Picture this. You're in a store, staring at two competing products on the shelf. One is really cheap, but you're aware that it has a terrible environmental footprint. The other is bit more expensive, but you know it was manufactured with virtually no negative impact on the environment. Which one do you choose?
It's a moral dilemma for anyone who likes saving money yet wants to be eco-friendly — and it's a good example of why a price on carbon is needed, in this country and around the world.
The unfortunate reality is that, in the scenario above, most of us — even those who profess to care deeply for the environment — would turn a blind eye and choose the cheaper product. It's just human nature.
Most of us will follow the money compass every time.
True, we all have an internal moral compass, that little voice telling us to do the right thing — but we also have an internal money compass that steers us in the direction of deals, savings and cheapness.
And when faced with a situation where the two conflict, most of us will follow the money compass every time. We buy cheap. Never mind all the compelling arguments about starving polar bears, melting glaciers or consequences for our grandkids. The strength of our money compass is the foundation of our economic system.
Why would an environmentally offensive product on the store shelf be cheaper than a sustainably manufactured one in the first place?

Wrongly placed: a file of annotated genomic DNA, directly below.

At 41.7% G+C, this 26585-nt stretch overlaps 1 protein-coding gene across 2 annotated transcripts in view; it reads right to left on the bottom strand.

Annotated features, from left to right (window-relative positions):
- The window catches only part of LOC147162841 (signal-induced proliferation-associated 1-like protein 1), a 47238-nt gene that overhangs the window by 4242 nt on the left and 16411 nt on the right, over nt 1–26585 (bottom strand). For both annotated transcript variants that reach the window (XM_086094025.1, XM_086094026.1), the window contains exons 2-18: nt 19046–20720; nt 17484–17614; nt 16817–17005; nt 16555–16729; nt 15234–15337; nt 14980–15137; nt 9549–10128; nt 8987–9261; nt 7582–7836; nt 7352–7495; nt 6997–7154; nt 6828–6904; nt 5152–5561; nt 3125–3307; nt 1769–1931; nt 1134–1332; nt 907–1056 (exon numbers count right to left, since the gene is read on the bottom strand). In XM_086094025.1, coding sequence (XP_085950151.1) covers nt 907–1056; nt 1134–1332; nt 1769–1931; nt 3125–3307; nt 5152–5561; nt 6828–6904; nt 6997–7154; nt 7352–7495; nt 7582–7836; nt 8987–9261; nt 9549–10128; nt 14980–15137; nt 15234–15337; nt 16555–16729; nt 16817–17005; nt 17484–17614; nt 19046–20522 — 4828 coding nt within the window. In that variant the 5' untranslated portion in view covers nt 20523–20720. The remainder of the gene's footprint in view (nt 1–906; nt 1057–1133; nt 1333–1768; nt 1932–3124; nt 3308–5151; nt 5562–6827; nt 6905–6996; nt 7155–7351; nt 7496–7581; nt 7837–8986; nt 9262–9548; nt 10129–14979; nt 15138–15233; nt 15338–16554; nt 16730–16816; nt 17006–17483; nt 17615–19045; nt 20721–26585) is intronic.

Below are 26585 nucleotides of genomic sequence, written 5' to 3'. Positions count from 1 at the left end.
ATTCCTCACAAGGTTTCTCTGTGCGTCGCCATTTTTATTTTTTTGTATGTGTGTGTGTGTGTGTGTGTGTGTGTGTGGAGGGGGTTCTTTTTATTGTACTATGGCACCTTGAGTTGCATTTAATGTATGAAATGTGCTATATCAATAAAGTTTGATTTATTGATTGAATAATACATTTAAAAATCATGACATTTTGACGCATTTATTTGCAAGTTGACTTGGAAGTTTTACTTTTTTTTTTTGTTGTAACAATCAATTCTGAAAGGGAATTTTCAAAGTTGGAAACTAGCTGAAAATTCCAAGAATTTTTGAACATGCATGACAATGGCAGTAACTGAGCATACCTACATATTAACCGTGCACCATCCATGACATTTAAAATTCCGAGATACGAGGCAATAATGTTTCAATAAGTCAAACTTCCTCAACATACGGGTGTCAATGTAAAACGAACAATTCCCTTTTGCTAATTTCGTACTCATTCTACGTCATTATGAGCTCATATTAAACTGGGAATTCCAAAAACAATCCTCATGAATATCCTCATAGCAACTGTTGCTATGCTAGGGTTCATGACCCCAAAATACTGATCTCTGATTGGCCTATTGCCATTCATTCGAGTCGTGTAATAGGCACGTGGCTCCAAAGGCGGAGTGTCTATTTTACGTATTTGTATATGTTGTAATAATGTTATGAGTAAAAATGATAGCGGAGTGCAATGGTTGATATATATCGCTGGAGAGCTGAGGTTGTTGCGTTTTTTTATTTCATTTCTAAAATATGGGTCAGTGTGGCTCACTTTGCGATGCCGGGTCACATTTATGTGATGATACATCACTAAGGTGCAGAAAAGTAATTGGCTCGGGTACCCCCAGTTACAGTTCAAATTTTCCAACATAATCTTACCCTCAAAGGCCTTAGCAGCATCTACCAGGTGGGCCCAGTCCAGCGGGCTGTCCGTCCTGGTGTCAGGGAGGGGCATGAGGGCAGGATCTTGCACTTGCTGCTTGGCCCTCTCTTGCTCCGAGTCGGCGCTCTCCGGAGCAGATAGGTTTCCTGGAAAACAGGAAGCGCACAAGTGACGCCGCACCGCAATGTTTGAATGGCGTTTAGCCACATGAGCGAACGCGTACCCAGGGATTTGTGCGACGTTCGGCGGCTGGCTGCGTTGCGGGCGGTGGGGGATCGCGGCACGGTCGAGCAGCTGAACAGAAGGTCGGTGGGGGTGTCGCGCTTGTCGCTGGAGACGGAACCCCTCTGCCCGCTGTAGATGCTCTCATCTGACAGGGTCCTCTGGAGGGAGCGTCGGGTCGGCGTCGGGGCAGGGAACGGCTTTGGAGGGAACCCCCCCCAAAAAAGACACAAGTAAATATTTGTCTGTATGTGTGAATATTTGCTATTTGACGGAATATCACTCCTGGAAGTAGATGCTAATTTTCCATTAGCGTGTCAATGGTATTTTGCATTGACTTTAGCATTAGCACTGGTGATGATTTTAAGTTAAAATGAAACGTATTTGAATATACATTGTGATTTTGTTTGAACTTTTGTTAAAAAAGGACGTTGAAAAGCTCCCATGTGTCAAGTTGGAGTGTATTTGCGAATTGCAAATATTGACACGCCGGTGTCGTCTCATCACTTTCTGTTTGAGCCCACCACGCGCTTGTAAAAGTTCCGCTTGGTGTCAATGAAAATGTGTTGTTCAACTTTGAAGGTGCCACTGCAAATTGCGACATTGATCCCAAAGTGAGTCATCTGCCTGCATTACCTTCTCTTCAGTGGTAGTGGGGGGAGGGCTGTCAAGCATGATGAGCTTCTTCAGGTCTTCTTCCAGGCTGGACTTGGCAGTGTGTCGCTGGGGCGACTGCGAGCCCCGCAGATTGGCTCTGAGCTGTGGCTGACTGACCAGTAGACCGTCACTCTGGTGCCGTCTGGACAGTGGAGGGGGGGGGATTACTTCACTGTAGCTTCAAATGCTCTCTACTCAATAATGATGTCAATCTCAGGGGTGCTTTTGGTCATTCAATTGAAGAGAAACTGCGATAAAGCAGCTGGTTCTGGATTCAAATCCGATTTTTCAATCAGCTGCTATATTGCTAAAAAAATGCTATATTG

The reason is that, in the world of economics, the environment is what's called an externality.
Here's a quick explanation. In our free-market system, the price we pay for a product reflects the cost of everything that goes into that product, plus a bit of profit for everyone at each step of the way.
But our economic system doesn't account for the pollution produced in the manufacture and use of a product. Air and water have long been regarded as limitless, so we've gotten into the habit of using our waterways, oceans and atmosphere as free dumps. When it comes to calculating product prices, environmental impacts are largely ignored — hence they're called "externalities."
For example, the price we pay for gasoline covers the costs of everything from oil exploration to refining to retailing, plus profit for all involved. But it does not account for the climate change consequences of emissions produced from our own tailpipes — consequences such as extreme weather events (like the present global heat wave), rising sea levels in our coastal communities, or the spread of Lyme Disease-carrying ticks.
Producing things cheaply is a worthy goal — but it's a short-term gain when in the process we ruin the environment we depend upon for our air, food and water.
Reconciling our compasses
So how can the conflict between our money and moral compasses be reconciled? By putting a price on externalities, those negative environmental impacts, so those costs become part of every product's price. That would make sustainable choices the cheapest choices, and we always buy cheap.
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And most economists agree that a starting point is to put a price on carbon, so we have an incentive to use less fossil fuel and turn increasingly to renewable energy. An extensive MIT analysis published earlier this year concluded that greenhouse gas emissions could be significantly reduced by a well-designed carbon tax, where all revenues are returned back to taxpayers as tax breaks.
Clearly, economists don't need to be persuaded of the power of carbon pricing — but we voters do. As soon as we are, our elected leaders will have the confidence they need to put the necessary policies in place.
And then acting on climate change will be as easy as each of us simply following our money and moral compasses.
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